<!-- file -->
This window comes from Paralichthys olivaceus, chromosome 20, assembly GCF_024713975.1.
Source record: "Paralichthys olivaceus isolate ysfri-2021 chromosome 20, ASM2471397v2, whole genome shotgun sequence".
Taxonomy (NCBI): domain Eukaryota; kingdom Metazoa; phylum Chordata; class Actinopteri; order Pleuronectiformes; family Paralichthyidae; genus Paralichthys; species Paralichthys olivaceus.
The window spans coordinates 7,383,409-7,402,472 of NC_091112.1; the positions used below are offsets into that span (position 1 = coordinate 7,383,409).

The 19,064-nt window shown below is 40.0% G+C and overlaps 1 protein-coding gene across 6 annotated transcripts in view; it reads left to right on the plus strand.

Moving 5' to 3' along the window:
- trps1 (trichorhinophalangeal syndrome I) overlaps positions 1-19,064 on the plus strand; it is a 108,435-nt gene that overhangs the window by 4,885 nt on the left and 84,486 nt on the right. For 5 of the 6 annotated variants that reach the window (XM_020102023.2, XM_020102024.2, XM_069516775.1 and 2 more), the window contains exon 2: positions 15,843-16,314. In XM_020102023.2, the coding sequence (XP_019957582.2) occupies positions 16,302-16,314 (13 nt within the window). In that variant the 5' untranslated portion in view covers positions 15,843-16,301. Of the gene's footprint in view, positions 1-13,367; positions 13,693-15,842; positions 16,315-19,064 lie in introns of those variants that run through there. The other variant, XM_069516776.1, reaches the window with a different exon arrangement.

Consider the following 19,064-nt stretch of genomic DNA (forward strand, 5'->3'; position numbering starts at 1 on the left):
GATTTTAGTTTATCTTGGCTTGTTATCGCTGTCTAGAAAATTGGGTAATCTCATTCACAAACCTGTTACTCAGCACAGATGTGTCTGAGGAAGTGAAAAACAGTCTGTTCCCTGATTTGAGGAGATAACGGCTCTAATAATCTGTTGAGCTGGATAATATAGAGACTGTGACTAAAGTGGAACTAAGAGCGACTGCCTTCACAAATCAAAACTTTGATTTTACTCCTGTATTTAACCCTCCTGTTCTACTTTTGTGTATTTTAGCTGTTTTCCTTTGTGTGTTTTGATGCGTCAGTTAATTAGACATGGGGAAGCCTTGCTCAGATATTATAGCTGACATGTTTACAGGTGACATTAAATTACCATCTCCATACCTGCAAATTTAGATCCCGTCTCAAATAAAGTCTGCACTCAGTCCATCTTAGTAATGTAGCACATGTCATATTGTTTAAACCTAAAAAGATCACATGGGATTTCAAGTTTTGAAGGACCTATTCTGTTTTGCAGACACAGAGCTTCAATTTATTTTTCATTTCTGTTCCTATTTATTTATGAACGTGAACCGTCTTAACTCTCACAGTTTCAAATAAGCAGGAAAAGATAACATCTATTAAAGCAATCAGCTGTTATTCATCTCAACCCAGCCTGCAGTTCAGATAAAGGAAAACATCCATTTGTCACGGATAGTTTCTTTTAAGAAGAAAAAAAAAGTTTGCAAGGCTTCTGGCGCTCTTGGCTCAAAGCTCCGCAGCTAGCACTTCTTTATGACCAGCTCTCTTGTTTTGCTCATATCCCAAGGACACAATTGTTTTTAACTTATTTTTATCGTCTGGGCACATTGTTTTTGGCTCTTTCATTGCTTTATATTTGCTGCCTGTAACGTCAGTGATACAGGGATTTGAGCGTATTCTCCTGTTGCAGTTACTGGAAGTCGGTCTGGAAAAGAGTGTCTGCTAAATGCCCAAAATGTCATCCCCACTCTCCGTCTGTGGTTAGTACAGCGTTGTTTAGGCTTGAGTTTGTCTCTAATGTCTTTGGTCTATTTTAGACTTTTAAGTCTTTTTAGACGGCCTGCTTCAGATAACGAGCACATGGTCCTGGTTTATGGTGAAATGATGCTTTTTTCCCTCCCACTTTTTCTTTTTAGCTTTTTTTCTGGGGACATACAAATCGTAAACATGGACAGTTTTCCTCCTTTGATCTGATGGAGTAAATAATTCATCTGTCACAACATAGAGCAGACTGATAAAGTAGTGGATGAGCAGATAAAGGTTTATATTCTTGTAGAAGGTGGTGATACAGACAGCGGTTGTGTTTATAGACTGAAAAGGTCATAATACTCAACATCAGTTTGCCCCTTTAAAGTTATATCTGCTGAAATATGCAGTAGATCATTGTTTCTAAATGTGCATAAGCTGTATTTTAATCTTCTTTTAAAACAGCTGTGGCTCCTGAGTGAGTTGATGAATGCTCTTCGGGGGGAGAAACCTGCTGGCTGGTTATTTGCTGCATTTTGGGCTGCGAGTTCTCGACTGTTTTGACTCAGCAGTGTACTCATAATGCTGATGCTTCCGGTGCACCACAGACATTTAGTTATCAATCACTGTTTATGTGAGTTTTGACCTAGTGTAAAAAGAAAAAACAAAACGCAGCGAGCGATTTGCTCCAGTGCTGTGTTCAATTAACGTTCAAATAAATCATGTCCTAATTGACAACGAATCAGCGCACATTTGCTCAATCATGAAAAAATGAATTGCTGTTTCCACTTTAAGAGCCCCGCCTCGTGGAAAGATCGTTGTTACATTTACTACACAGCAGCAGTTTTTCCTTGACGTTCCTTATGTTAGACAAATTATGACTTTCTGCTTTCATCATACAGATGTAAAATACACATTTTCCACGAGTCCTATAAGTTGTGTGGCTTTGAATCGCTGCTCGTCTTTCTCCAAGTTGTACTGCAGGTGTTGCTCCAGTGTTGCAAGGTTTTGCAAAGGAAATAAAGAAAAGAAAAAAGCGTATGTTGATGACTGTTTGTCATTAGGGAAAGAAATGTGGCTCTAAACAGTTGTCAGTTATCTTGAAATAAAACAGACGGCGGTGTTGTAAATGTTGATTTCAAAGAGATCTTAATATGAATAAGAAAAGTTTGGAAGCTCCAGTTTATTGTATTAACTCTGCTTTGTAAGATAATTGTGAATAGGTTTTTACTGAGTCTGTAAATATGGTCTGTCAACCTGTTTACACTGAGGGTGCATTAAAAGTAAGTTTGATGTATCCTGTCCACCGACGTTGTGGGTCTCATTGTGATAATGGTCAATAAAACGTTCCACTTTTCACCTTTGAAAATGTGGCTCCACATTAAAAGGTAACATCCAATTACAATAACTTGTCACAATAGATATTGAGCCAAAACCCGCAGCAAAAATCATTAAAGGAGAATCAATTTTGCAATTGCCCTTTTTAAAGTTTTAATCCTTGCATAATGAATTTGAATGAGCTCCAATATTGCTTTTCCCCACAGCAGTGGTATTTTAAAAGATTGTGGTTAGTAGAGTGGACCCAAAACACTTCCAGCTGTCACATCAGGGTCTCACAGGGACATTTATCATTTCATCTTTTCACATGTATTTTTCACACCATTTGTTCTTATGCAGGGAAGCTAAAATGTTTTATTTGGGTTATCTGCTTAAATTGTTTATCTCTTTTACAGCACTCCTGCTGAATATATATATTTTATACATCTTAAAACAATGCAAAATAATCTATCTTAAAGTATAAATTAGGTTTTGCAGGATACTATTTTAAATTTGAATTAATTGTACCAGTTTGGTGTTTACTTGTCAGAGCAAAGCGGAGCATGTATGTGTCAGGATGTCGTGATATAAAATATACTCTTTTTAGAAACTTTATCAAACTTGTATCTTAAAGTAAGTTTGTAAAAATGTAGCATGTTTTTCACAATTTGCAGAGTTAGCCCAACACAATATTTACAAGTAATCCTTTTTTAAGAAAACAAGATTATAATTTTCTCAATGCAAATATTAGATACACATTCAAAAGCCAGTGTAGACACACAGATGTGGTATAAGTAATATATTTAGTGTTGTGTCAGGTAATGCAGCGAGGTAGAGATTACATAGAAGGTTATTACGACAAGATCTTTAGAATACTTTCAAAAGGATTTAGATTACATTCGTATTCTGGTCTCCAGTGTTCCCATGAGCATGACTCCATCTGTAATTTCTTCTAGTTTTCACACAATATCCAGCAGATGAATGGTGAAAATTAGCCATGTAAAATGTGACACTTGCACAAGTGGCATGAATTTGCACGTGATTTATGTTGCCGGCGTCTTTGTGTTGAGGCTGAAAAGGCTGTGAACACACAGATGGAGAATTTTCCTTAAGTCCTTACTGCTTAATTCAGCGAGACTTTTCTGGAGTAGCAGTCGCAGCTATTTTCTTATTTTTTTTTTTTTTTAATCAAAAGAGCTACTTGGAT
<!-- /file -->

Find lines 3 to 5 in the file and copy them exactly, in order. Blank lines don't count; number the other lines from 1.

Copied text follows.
Taxonomy (NCBI): domain Eukaryota; kingdom Metazoa; phylum Chordata; class Actinopteri; order Pleuronectiformes; family Paralichthyidae; genus Paralichthys; species Paralichthys olivaceus.
The window spans coordinates 7,383,409-7,402,472 of NC_091112.1; the positions used below are offsets into that span (position 1 = coordinate 7,383,409).

The 19,064-nt window shown below is 40.0% G+C and overlaps 1 protein-coding gene across 6 annotated transcripts in view; it reads left to right on the plus strand.